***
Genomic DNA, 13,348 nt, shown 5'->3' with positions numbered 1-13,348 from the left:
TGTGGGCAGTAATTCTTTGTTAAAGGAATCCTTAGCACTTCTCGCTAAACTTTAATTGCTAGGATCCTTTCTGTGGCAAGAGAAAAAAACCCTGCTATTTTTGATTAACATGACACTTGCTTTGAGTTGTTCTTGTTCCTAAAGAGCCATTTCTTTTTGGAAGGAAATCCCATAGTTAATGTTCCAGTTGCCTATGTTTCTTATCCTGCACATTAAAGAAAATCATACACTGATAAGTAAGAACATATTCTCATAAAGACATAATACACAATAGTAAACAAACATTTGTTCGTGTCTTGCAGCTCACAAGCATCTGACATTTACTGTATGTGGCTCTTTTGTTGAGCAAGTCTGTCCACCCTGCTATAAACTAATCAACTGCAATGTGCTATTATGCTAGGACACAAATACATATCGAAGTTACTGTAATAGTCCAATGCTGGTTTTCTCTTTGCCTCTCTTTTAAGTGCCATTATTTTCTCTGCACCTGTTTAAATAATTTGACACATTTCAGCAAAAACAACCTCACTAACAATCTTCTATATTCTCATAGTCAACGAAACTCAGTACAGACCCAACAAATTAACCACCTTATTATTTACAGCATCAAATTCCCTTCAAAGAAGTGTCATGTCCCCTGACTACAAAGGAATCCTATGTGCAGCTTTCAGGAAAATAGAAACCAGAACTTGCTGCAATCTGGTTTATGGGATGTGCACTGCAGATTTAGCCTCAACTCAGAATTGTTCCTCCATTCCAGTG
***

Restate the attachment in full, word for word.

Genomic DNA, 13,348 nt, shown 5'->3' with positions numbered 1-13,348 from the left:
TGTGGGCAGTAATTCTTTGTTAAAGGAATCCTTAGCACTTCTCGCTAAACTTTAATTGCTAGGATCCTTTCTGTGGCAAGAGAAAAAAACCCTGCTATTTTTGATTAACATGACACTTGCTTTGAGTTGTTCTTGTTCCTAAAGAGCCATTTCTTTTTGGAAGGAAATCCCATAGTTAATGTTCCAGTTGCCTATGTTTCTTATCCTGCACATTAAAGAAAATCATACACTGATAAGTAAGAACATATTCTCATAAAGACATAATACACAATAGTAAACAAACATTTGTTCGTGTCTTGCAGCTCACAAGCATCTGACATTTACTGTATGTGGCTCTTTTGTTGAGCAAGTCTGTCCACCCTGCTATAAACTAATCAACTGCAATGTGCTATTATGCTAGGACACAAATACATATCGAAGTTACTGTAATAGTCCAATGCTGGTTTTCTCTTTGCCTCTCTTTTAAGTGCCATTATTTTCTCTGCACCTGTTTAAATAATTTGACACATTTCAGCAAAAACAACCTCACTAACAATCTTCTATATTCTCATAGTCAACGAAACTCAGTACAGACCCAACAAATTAACCACCTTATTATTTACAGCATCAAATTCCCTTCAAAGAAGTGTCATGTCCCCTGACTACAAAGGAATCCTATGTGCAGCTTTCAGGAAAATAGAAACCAGAACTTGCTGCAATCTGGTTTATGGGATGTGCACTGCAGATTTAGCCTCAACTCAGAATTGTTCCTCCATTCCAGTG